29.3 C
New York
Monday, July 4, 2022

Buy now


Triumph of Institutionalism

A month-long political crisis and defiance of the Constitution finally came to an end on Saturday night. The parliament asserted itself around 12 midnight, and the lingering no-trust resolution against Prime Minister Imran Khan was carried. Khan became the first chief executive in Pakistan’s history to be voted out from power on the floor of the house. This reflected the depth of instability and how divisive and decisive the political mosaic was in the legislature. The parliamentary unease took a toll on each and every section of society, and the adamant attitude of the outgoing dispensation has left a bitter taste, and a plethora of issues that will take a long time to be sorted out.

The drop of hat came as the opposition was unrelenting in its demand for conducting the no-trust vote, as ordained by the Supreme Court too. Minutes before the clock ticked for the change of date, the Speaker and the Deputy Speaker decided to call it a day. Their graceful exit saved the day, and the business of the house moved on to its usual routine. This was the end of Khan’s government too, as the ceremonial vote was just a formality. The opposition had in its wings the required majority to oust the government, and that was done in all solemnity in the wee hours of a new day. The PTI will long be remembered for canvassing a case of alleged foreign conspiracy of regime change, which failed to hold the water and the litmus test too. But the fact that it almost led to clash of institutions, and brewed a wave of pestering nervousness is quite unfortunate.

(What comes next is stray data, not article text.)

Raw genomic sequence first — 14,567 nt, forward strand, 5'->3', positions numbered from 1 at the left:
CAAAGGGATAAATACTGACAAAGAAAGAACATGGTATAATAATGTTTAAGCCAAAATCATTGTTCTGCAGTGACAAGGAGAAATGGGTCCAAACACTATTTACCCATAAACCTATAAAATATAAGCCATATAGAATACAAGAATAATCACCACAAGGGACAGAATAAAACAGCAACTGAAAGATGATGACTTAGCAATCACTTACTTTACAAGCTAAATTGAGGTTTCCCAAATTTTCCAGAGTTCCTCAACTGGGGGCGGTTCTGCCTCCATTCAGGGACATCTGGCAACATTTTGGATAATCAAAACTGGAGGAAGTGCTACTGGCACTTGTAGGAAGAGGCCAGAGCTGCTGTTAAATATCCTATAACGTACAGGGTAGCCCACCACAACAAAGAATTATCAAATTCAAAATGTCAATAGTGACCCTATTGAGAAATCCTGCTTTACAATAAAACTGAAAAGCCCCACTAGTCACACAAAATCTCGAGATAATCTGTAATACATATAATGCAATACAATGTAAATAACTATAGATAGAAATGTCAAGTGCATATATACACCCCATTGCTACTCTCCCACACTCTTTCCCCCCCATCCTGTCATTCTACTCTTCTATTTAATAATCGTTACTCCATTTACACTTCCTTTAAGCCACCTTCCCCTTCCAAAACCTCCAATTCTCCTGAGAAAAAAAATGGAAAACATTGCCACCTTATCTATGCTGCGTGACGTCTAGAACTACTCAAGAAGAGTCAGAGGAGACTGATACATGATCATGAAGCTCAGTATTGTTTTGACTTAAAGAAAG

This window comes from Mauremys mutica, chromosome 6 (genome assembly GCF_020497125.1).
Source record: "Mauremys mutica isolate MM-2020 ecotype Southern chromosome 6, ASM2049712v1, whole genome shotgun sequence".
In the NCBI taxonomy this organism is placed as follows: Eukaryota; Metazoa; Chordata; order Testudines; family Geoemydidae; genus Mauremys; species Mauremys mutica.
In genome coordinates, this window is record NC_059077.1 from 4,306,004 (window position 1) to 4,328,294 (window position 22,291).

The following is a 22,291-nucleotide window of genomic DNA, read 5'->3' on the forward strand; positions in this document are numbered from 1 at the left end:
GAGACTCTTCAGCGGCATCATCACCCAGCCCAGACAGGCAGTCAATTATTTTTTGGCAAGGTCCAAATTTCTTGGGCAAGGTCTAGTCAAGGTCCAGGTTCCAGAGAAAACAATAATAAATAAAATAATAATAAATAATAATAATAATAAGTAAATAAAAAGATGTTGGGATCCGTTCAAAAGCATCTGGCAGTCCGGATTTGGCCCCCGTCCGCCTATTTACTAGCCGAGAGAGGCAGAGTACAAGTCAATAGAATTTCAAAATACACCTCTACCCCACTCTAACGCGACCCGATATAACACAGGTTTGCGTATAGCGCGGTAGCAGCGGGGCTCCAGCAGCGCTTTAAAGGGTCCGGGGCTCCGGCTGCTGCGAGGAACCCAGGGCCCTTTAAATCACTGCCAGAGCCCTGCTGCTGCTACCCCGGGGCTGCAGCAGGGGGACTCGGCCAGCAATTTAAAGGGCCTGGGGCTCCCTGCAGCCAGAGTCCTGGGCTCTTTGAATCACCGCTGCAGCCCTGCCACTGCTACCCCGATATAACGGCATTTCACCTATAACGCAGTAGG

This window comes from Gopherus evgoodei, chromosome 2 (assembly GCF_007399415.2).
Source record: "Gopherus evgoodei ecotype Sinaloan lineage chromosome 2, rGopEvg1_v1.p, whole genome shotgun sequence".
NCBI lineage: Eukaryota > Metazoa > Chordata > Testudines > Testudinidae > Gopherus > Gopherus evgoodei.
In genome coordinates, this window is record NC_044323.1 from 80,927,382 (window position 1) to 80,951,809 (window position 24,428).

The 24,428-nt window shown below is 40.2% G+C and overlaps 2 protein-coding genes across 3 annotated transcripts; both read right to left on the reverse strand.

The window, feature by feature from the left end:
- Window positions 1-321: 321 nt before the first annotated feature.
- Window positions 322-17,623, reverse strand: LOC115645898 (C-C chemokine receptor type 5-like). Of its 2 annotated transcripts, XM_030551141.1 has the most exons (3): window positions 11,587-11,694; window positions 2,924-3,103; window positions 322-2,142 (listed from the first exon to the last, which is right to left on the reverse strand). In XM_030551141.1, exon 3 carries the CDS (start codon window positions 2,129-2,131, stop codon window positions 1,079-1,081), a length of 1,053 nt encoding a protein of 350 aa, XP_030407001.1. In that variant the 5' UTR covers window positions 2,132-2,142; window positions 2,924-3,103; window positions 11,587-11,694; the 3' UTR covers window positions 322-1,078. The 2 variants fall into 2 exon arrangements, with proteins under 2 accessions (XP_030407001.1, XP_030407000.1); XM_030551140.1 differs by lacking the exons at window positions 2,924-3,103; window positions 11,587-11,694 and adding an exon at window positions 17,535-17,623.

Khan could have passed on the baton to the new majority leader in the house and gracefully taken a backseat, but he refused to do so. This calls for some deep retrospection, as to how our elected representatives prefer to go over the brink at the cost of national cohesion and harmony. This was apparently defiance for political point-scoring. But a word of credit is due for the outgoing fiat: Khan’s decision not to resign en bloc from the assembly is appreciated, and one hopes the PTI will play a pivotal role as an effective opposition.

Shehbaz Sharif’s rise to the top, nonetheless, comes with deep-rooted challenges. He has to take along a massive coalition, which has little in common. This is where his administrative skills and political acumen will be up for test. This government has come at a time when the next fiscal budget-making is round the corner, and that too in the wake of a depreciating rupee and soaring inflation. Moreover, there are tasks to deliver such as conducting the next general elections in all serenity, and doing away with political polarisation at a time when stakes are high at home and abroad.

Pakistan needs a break from confrontational politics. The PTI leadership and its legislators would be better advised to fight their war of emotions and further their synopsis on the floor of the house, rather than plunging the country in street agitations. This episode of crisis, however, made a great interlude. It proved that institutional supremacy has taken its roots, and all stakeholders are conscious of their constitutional and political breathing space. Political governments come and go on the basis of their support in parliament, but what makes the nation proud is the neutrality of the powerful Establishment and the peaceful change of guard. The new government and the opposition are all in with due appreciation.

Published in The Express Tribune, April 11th, 2022.

Like Opinion & Editorial on Facebook, follow @ETOpEd on Twitter to receive all updates on all our daily pieces.

Previous articleFourth worst passport
Next articlea trend or a blip

Related Articles


Please enter your comment!
Please enter your name here

Stay Connected

- Advertisement -spot_img

Latest Articles